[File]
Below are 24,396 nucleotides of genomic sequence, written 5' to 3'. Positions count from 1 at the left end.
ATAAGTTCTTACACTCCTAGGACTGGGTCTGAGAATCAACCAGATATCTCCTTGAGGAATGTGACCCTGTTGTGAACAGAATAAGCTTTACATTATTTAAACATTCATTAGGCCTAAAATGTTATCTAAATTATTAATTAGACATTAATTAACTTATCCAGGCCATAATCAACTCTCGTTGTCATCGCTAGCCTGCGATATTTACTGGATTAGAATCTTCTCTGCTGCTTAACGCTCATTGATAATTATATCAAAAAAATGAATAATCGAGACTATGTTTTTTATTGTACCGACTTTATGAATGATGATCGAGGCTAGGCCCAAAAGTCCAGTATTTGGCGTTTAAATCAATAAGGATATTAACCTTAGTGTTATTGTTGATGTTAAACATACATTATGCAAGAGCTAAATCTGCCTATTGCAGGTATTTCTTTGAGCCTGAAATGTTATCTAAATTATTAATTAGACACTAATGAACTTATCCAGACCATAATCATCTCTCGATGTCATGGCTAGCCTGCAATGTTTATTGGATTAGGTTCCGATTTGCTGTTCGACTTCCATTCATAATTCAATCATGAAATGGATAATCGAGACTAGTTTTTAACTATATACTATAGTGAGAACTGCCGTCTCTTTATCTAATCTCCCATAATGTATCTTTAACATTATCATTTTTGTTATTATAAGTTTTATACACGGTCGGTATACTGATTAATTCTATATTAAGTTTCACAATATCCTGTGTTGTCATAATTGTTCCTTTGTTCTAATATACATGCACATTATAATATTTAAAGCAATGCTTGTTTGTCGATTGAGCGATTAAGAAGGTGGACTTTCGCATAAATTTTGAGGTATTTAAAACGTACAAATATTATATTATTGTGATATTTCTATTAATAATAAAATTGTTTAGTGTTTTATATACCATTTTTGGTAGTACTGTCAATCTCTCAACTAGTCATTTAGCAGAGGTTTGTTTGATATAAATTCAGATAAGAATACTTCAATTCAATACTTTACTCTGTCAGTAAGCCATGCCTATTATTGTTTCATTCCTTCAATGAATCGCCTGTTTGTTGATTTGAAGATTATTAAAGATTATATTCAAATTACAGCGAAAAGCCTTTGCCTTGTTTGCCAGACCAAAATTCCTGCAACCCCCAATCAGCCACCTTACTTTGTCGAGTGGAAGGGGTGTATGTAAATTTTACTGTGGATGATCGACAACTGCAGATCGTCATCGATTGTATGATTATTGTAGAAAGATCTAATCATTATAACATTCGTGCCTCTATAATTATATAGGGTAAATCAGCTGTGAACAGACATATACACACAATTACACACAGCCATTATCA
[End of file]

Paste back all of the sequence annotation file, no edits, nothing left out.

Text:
Below are 24,396 nucleotides of genomic sequence, written 5' to 3'. Positions count from 1 at the left end.
ATAAGTTCTTACACTCCTAGGACTGGGTCTGAGAATCAACCAGATATCTCCTTGAGGAATGTGACCCTGTTGTGAACAGAATAAGCTTTACATTATTTAAACATTCATTAGGCCTAAAATGTTATCTAAATTATTAATTAGACATTAATTAACTTATCCAGGCCATAATCAACTCTCGTTGTCATCGCTAGCCTGCGATATTTACTGGATTAGAATCTTCTCTGCTGCTTAACGCTCATTGATAATTATATCAAAAAAATGAATAATCGAGACTATGTTTTTTATTGTACCGACTTTATGAATGATGATCGAGGCTAGGCCCAAAAGTCCAGTATTTGGCGTTTAAATCAATAAGGATATTAACCTTAGTGTTATTGTTGATGTTAAACATACATTATGCAAGAGCTAAATCTGCCTATTGCAGGTATTTCTTTGAGCCTGAAATGTTATCTAAATTATTAATTAGACACTAATGAACTTATCCAGACCATAATCATCTCTCGATGTCATGGCTAGCCTGCAATGTTTATTGGATTAGGTTCCGATTTGCTGTTCGACTTCCATTCATAATTCAATCATGAAATGGATAATCGAGACTAGTTTTTAACTATATACTATAGTGAGAACTGCCGTCTCTTTATCTAATCTCCCATAATGTATCTTTAACATTATCATTTTTGTTATTATAAGTTTTATACACGGTCGGTATACTGATTAATTCTATATTAAGTTTCACAATATCCTGTGTTGTCATAATTGTTCCTTTGTTCTAATATACATGCACATTATAATATTTAAAGCAATGCTTGTTTGTCGATTGAGCGATTAAGAAGGTGGACTTTCGCATAAATTTTGAGGTATTTAAAACGTACAAATATTATATTATTGTGATATTTCTATTAATAATAAAATTGTTTAGTGTTTTATATACCATTTTTGGTAGTACTGTCAATCTCTCAACTAGTCATTTAGCAGAGGTTTGTTTGATATAAATTCAGATAAGAATACTTCAATTCAATACTTTACTCTGTCAGTAAGCCATGCCTATTATTGTTTCATTCCTTCAATGAATCGCCTGTTTGTTGATTTGAAGATTATTAAAGATTATATTCAAATTACAGCGAAAAGCCTTTGCCTTGTTTGCCAGACCAAAATTCCTGCAACCCCCAATCAGCCACCTTACTTTGTCGAGTGGAAGGGGTGTATGTAAATTTTACTGTGGATGATCGACAACTGCAGATCGTCATCGATTGTATGATTATTGTAGAAAGATCTAATCATTATAACATTCGTGCCTCTATAATTATATAGGGTAAATCAGCTGTGAACAGACATATACACACAATTACACACAGCCATTATCA